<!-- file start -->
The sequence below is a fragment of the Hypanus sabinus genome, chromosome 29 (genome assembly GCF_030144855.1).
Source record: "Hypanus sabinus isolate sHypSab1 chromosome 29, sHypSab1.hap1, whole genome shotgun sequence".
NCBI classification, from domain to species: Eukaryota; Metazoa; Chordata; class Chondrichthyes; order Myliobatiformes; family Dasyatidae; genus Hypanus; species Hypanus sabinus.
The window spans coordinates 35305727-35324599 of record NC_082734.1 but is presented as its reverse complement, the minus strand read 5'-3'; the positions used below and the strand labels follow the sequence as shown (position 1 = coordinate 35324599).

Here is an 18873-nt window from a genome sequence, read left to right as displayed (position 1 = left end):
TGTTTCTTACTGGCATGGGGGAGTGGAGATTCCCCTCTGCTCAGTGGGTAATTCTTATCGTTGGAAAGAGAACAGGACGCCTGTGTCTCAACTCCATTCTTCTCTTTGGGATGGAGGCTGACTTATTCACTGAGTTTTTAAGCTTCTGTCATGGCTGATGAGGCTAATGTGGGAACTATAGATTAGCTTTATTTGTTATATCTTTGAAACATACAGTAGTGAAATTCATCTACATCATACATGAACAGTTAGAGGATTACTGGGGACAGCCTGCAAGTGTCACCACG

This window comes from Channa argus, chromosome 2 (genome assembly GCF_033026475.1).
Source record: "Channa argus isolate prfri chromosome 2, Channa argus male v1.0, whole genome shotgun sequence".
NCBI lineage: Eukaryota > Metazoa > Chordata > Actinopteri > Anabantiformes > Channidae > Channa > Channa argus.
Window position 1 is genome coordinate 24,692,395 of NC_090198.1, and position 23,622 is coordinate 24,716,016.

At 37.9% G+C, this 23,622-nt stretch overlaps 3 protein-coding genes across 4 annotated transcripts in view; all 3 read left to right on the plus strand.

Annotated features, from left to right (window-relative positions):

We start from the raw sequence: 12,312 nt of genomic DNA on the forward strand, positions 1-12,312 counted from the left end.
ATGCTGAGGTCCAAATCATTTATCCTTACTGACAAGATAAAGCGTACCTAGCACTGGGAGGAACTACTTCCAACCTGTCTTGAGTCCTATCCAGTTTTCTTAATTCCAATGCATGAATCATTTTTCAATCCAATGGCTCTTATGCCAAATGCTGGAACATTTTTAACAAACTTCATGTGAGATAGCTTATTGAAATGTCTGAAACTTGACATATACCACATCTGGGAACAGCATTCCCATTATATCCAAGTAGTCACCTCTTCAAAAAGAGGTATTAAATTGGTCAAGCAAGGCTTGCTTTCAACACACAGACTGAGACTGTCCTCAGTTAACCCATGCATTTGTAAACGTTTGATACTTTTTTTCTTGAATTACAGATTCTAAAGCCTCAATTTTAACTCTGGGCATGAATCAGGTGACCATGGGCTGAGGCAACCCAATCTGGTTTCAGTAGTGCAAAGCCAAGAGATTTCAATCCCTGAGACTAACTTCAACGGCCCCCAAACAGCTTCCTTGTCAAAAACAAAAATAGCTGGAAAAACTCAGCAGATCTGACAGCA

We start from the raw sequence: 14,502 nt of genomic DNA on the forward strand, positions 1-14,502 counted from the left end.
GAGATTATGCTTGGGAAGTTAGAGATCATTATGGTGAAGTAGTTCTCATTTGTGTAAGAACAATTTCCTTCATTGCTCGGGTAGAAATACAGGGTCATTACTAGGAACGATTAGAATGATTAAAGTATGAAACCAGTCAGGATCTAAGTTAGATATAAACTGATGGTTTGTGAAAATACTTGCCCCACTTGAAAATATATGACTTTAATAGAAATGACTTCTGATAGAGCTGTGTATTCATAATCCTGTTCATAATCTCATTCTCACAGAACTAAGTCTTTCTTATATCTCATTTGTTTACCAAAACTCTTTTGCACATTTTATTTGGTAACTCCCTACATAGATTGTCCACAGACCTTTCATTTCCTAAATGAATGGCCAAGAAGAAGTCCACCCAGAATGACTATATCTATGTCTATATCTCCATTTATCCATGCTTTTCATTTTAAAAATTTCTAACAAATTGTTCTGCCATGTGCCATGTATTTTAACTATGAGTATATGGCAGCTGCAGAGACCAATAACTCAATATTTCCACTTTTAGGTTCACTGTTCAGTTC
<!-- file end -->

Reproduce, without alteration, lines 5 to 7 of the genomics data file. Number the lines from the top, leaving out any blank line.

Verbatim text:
Here is an 18873-nt window from a genome sequence, read left to right as displayed (position 1 = left end):
TGTTTCTTACTGGCATGGGGGAGTGGAGATTCCCCTCTGCTCAGTGGGTAATTCTTATCGTTGGAAAGAGAACAGGACGCCTGTGTCTCAACTCCATTCTTCTCTTTGGGATGGAGGCTGACTTATTCACTGAGTTTTTAAGCTTCTGTCATGGCTGATGAGGCTAATGTGGGAACTATAGATTAGCTTTATTTGTTATATCTTTGAAACATACAGTAGTGAAATTCATCTACATCATACATGAACAGTTAGAGGATTACTGGGGACAGCCTGCAAGTGTCACCACG

This window comes from Channa argus, chromosome 2 (genome assembly GCF_033026475.1).